With the proliferation of precision and individualized medicine, genetic testing and counseling will likely remain on the radar of the Department of Health and Human Services’ Office of Inspector General (OIG) and the Department of Justice for years to come. Biopharma companies and manufacturers must carefully consider the facts and safeguards applicable to any sponsored genetic testing program to ensure compliance with the federal Anti-Kickback Statute (AKS).
Under one arrangement recently analyzed by OIG in Advisory Opinion 22-06, a biopharma company that manufactures and markets FDA-approved medications to treat a particular heart disease provided free genetic testing and counseling services to patients who met certain clinical criteria. Under the arrangement, the company’s sales representatives distributed materials about the free genetic testing and counseling to cardiologists identified as likely to diagnose and treat patients with the heart disease. The testing and counseling services were performed by outside vendors. OIG concluded that based on the specific facts and safeguards in place outlined below, the arrangement posed a sufficiently low risk of fraud and abuse to not warrant civil sanctions.
According to OIG, the arrangement implicated the AKS because it would result in remuneration that might induce patients to purchase, or their physicians to prescribe, the biopharma company’s medications. OIG noted that the free genetic testing and counseling services have inherent value for patients. With respect to the physicians, the arrangement conferred value by enabling them to offer a service, at no cost to them or their patients, that could create an opportunity for the physicians to bill for other services, such as evaluation and management services involving genetic counseling, and monitoring services.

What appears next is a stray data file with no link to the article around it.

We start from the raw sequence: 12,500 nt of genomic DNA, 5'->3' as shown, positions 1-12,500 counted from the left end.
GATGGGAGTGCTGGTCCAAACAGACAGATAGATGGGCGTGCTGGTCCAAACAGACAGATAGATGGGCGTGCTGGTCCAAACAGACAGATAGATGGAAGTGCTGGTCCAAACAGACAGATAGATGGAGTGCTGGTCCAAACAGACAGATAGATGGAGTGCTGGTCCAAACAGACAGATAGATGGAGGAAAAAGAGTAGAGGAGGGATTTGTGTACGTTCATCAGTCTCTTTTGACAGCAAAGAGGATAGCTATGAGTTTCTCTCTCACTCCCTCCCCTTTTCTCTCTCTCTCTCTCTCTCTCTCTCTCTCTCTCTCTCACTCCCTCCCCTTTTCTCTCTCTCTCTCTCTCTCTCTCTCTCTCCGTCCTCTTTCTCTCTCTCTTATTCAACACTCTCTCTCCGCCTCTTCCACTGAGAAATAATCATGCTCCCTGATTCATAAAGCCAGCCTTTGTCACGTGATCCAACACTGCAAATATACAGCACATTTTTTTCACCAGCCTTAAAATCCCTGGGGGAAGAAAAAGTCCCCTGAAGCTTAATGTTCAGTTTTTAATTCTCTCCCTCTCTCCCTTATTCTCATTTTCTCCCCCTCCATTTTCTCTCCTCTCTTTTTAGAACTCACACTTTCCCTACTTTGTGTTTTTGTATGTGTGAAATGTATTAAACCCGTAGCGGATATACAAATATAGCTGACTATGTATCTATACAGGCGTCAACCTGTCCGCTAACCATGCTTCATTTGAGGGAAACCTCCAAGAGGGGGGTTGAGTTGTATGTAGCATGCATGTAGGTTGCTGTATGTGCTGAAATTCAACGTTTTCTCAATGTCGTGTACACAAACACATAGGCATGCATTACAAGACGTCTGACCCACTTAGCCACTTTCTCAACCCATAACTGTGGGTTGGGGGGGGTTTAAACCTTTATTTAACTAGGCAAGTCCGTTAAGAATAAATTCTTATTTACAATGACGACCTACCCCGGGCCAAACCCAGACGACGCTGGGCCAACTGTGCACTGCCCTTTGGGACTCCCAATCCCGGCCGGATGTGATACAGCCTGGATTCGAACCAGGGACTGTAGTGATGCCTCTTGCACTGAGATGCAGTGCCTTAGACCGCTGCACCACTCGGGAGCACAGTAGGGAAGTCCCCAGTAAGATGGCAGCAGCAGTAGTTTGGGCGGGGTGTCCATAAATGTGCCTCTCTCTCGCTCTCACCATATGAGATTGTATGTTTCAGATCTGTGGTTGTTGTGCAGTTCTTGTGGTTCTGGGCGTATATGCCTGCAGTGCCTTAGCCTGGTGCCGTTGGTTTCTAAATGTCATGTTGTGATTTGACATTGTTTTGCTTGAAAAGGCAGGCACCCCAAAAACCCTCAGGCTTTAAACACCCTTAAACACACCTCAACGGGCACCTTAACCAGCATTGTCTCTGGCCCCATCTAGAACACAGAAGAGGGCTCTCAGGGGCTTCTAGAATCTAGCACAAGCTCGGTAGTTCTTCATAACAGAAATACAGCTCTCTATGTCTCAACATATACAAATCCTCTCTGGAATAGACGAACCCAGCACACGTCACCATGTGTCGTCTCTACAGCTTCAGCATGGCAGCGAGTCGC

As always, the Advisory Opinion applies only to the specific arrangement analyzed and does not bind OIG with respect to any other testing arrangement.
With respect to the safeguards in place, first, OIG noted that several features of the arrangement made it unlikely to lead to overutilization or inappropriate utilization. Significantly, the genetic test indicates only whether a patient carries one of the gene mutations. The presence of one of the gene mutations does not determine whether a patient has, or will develop, the disease and is not, standing alone, a sufficient basis to prescribe one of the biopharma company’s medications for a patient. OIG relied on the following certifications from the company in reaching its conclusions that the arrangement was unlikely to lead to overutilization or inappropriate utilization:
- there is no data to support use of the medications for the treatment of patients who have not been diagnosed with the disease;
- it is not medically appropriate or within the standard of care for a physician to prescribe the medications for patients who have not been diagnosed with the disease (which requires a separate, objective clinical assessment);